City and County Development Regulations and Zoning Codes are found on the Municipal Research and Services Center (MRSC) website. MRSC Services is a non-profit assisting local governments better serve citizens by providing legal and policy guidance through consultants, training sessions, and extensive online resources.

A building permit is required when any structural change is made to an existing building or when any new construction is undertaken. Environmental permits may also be required depending on your location and project. Most local building and planning departments coordinate the regulation and permitting of construction and development projects. For permitting questions, it is best to start with your local building or planning department.

Find Your Local Building Official through the website of the Washington Association of Building Officials (WABO). Select the appropriate city or county from the drop down menu, then hit the search button for contact information.

ORIA was established to help citizens and businesses navigate Washington’s environmental and business regulatory systems.

  • ORIA’s Regulatory Handbook provides information about local, state, and federal permits, approvals, and licenses.
  • ORIA’s Land Use Permits provides information about zoning and environmental conditions impacting land use zoning and permitting.

ORIA’s Project Questionnaire is a tool developed by Department of Ecology to help determine what permits, approvals, and licenses you will need for your project?

Your project may need to be reviewed by The Department of Archaeology and Historical Preservation (DAHP) and the Governor’s Office of Indian Affairs (GOIA). In 2005, Governor’s Executive Order 05-05 was signed into law requiring capital projects using funds appropriated in the State’s Capital Budget to consider how the proposed project may impact significant cultural and historic places. The goal of the executive order is to proactively protect Washington’s rich history for future generations and to use taxpayer money wisely by avoiding the loss or destruction of historically significant sites, structures, and buildings.

If your project receives federal funding, the National Historic Preservation Act, Section 106 may require a federal review of your project in consultation with other historic preservation offices and Tribal organizations. If your project acquires property, disturbs ground or involves structures more than 50 years old, contact DAHP staff at (360) 586-3065 to set up a project review meeting. See Governor’s Executive Order 05-05 Guidance for Capital Projects presentation.

If your project includes the renovation of a building built before 1978, you will need to comply with Washington State Department of Commerce’s Lead-Based Paint Program. Firms performing renovation, repair, and painting projects that disturb lead-based paint in pre-1978 homes, child care facilities, and schools must be certified by Commerce and use certified renovators who are trained by an approved training provider to follow lead-safe work practice. Abatement measures are designed to permanently eliminate lead-based paint hazards.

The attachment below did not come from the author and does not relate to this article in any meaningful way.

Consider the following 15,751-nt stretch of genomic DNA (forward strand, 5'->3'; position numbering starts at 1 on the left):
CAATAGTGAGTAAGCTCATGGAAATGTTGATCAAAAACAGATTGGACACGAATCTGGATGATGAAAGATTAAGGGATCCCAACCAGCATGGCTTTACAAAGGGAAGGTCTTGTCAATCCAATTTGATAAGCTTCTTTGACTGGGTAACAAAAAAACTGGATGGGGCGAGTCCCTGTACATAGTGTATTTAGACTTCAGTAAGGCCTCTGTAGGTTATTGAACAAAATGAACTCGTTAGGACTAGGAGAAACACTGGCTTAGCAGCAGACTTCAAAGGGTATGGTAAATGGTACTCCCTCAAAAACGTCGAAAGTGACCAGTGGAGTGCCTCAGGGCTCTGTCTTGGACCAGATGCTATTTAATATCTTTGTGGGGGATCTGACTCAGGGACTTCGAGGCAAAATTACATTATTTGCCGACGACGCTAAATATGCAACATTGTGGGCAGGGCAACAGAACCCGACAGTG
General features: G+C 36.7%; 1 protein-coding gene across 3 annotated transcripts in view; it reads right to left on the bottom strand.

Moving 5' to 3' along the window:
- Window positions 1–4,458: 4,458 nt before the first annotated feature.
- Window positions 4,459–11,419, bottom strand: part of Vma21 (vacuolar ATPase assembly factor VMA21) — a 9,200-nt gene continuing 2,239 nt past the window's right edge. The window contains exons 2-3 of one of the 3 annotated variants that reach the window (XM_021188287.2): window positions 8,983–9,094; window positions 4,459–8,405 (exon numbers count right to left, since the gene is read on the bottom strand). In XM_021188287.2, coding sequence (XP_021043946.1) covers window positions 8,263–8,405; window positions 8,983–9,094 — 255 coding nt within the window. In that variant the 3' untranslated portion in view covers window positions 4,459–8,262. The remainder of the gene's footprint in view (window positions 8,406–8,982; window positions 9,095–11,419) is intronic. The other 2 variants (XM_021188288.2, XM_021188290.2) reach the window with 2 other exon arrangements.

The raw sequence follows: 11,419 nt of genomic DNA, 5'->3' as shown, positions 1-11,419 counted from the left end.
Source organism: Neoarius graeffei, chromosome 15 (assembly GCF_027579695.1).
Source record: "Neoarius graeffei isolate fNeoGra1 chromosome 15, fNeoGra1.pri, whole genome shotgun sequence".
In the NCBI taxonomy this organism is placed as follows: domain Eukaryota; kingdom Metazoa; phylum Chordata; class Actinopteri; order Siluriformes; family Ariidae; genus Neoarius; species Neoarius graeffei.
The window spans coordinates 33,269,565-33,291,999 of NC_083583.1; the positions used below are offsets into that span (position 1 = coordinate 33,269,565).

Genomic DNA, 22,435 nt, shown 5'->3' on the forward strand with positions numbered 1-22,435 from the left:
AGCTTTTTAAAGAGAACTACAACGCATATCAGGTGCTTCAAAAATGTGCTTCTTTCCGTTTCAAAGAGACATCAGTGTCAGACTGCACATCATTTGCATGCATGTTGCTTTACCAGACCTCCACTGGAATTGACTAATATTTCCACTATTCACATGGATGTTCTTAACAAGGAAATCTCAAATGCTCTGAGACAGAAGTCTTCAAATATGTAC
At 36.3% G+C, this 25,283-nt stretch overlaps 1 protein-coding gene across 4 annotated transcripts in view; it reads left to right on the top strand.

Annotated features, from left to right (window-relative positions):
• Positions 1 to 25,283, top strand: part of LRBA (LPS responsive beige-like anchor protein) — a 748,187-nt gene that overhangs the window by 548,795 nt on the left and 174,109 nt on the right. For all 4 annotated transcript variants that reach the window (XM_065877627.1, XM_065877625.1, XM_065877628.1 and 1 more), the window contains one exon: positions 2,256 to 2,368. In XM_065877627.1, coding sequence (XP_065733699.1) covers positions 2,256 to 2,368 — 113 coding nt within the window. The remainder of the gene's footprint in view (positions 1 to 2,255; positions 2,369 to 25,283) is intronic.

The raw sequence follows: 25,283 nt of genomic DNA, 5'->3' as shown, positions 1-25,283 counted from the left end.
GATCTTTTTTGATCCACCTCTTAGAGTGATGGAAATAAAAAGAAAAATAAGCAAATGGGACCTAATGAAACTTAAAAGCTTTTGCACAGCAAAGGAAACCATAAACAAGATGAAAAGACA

In 2005 the Washington State Legislature passed a law, RCW 39.35D, requiring public buildings to be built and renovated using “high performance” or “green building” standards to save money and reduce energy consumption. The legislation allows flexible methods and choices in how to achieve those standards. The legislation’s goal is for major capital facilities projects receiving state dollars be built to the LEED silver standards where “practicable.”

There are two exemptions to the requirement that ELF grant projects meet the LEED silver standard. The exemptions are based on characteristics of the facility or the characteristics of the project. See Department of Commerce’s 2019-2021 Early Learning Facilities (ELF) Eligible Organizations Program Grant Guidelines for details of the exemptions.

The LEED building principles offer the most savings when incorporated early in the design process. You are encouraged to talk with your architect early in the design process about LEED silver standards. The LEED rating system is run by the U.S. Green Building Council.

Fire and Life Safety Inspections

Inspections of child care facilities are completed by the State Fire Marshal Office (SFMO) upon request from DCYF licensing for a new child care license, changes to an existing license, or when DCYF licensing feels there has been a critical change or safety concern.

  • DCYF will not issue a license without an approved fire inspection from the SFMO.
  • Child care facilities will be inspected to the state adopted International Fire Codes.
  • Critical assessment inspections are unannounced.
  • Once a request for inspection is received from DCYF licensing, SFMO will schedule an inspection. An inspection document will be provided for both the initial and follow-up if a follow-up is required. If there is an appeal of the violations, WAC 212-12 outlines this process.

Fire and Life Safety Inspection Checklists